Student travels to Paris to research historical sounds of the city
The chance to explore Paris on a quest for hidden treasure sounds like a tale reserved for a novel. Yet St. Olaf College student Carolyn Nuelle ’18, a French and music major, did just that this summer — with the ‘treasure’ in this case being the source material for an ambitious research project.
She is part of a St. Olaf research team led by Assistant Professor of Music Louis Epstein that is using technology to create interactive, chronological maps of musical life in 1920s Paris that bring the city to life in a way that a paper map never could.
Nuelle spent two weeks in the City of Lights searching for historical records that can help the team recreate the feeling of being in Paris nearly a century ago.
Delving through the records of some of the city’s greatest houses of historical documents, Nuelle spent much of her time in the National Archives, National Library, Mahler Multimedia Library, and the Archives of the Police Headquarter.
Her objective was to locate primary sources — such as newspaper advertisements, noise complaints, and music manuscripts — that may be useful to Epstein’s team.
Nuelle was not only searching for documents; she spent time snapping photos of the historic sites of the city as well, with a keen focus on music venues and nightlife hotspots. She also recorded some of the sounds of the city that will be added to the maps.
“It was a unique experience to be able to sort through newspaper clippings or concert programs that are almost a hundred years old,” she says. “When you find familiar names or relevant information it gets exciting, like you’re solving some great mystery.”
All of this work will help inform the St. Olaf team’s mapping project, which is part of the college’s Collaborative Undergraduate Research and Inquiry (CURI) program. The project is in its second year and has involved eight student researchers over the two years. This year’s team includes Emily Hynes ‘18 (who is conducting her work as part of the St. Olaf TRIO McNair Scholars program), Zhizhi (Stella) Li ‘17, Samuel Parker ‘18, and Nuelle.
Last year, the team’s focus centered on creating a single map covering all of the musical happenings of 1924 Paris. This year’s team is creating multiple maps to illustrate change over time, casting the spotlight on staples of 1920s Parisian musical life like Austro-Germanic music and the Ballets Russes.
“The most rewarding moments were times when everything kind of fell into place — when I recognized a newspaper clipping cited in a book we’d read earlier in the summer, or when I finally got to see hard copies of a collection of music hall programs rather than having to read them on microfilm,” Nuelle says.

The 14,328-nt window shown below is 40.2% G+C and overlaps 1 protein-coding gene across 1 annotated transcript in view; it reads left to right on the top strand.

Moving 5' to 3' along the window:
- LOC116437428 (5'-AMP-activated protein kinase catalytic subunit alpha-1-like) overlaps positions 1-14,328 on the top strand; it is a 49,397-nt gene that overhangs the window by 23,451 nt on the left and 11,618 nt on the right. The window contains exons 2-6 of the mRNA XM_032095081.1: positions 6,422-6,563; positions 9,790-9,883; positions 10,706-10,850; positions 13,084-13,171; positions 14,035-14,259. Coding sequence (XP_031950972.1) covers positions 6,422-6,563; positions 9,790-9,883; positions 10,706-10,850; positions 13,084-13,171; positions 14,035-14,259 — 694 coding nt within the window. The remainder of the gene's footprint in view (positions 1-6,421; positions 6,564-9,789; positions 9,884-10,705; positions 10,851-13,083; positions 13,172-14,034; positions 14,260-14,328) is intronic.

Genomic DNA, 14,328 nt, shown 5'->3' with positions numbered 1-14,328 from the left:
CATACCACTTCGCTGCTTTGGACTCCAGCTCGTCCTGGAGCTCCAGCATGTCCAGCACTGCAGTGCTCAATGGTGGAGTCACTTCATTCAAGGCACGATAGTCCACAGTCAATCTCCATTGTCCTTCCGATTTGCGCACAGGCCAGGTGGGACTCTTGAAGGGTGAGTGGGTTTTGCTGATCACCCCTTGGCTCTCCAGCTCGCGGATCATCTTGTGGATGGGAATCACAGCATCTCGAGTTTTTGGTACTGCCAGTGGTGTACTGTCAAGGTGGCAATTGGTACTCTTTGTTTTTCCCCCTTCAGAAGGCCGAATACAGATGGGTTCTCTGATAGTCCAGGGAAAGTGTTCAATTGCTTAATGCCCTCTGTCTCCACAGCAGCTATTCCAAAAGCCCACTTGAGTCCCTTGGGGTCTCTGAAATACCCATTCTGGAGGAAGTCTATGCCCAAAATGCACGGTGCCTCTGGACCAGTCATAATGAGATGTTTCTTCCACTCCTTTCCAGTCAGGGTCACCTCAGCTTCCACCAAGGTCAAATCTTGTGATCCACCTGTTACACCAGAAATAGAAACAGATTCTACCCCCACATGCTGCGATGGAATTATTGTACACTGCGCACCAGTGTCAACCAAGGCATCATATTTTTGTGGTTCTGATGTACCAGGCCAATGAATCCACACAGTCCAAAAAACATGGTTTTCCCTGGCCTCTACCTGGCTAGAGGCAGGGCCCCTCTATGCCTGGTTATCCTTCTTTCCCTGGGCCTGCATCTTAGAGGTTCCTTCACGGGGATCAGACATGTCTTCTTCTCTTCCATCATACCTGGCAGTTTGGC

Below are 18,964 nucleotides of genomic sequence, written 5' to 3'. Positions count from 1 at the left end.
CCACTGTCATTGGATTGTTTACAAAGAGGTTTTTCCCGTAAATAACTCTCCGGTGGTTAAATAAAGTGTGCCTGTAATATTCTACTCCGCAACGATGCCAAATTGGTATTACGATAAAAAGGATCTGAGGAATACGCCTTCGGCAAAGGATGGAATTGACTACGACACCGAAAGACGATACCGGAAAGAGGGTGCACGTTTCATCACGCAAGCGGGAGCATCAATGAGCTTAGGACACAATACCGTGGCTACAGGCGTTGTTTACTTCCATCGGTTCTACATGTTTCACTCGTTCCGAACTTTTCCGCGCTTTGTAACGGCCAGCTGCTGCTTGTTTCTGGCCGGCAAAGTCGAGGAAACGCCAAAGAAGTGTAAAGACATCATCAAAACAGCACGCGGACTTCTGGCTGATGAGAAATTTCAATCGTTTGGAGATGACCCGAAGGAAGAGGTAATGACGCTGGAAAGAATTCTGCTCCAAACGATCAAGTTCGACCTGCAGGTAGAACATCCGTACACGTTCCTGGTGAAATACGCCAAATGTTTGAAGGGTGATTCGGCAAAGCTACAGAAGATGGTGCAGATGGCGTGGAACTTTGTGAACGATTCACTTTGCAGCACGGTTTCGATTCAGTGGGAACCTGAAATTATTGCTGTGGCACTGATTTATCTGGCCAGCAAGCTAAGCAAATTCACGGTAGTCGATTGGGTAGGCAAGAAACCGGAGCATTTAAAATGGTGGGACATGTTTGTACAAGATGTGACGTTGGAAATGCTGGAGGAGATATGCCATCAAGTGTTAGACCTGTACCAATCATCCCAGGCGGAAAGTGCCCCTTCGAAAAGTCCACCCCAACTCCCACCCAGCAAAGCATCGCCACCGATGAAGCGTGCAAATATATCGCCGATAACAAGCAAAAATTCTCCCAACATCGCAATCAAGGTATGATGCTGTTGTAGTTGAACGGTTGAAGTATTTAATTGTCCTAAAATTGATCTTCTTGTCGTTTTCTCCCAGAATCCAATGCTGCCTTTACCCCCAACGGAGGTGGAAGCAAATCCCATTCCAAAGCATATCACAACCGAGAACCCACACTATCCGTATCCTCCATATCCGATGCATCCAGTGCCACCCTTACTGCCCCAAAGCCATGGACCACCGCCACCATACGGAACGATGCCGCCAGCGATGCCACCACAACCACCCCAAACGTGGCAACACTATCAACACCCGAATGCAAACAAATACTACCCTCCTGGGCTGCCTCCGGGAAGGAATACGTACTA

Why the need to send someone to Paris? This points to one of the main problems that the research team has had to deal with.
“Many of the resources we’re using to conduct our research are available through the digital archive of the French national library, but there are always newspapers, music periodicals, letters, administrative records, and other primary sources that haven’t been digitized,” Epstein says.
Nuelle is the second member of Epstein’s team to travel to Paris to search for source material. Last summer Philip Claussen ’16, a music education major, spent two weeks in the city looking for similar information.
“I’d say the best part about going was the opportunity to explore the city with new eyes,” Claussen says. “I’d been to Paris in the past, but not with the sorts of things in mind that I had this time around as part of the team. Being in Paris to find performance venues and sites of former performance venues is really a very exciting experience, as you get a completely different perspective of the city than if you were there simply for tourism.”
The experiences that Nuelle and Claussen had in Paris are what the team ultimately wants users of the map to have.
Epstein says, “Whether someone is physically present in Paris or exploring its musical legacy through an interactive map, the city comes to life; the connections between the present and the past become tangible; and the hidden musical treasures of Paris are revealed.”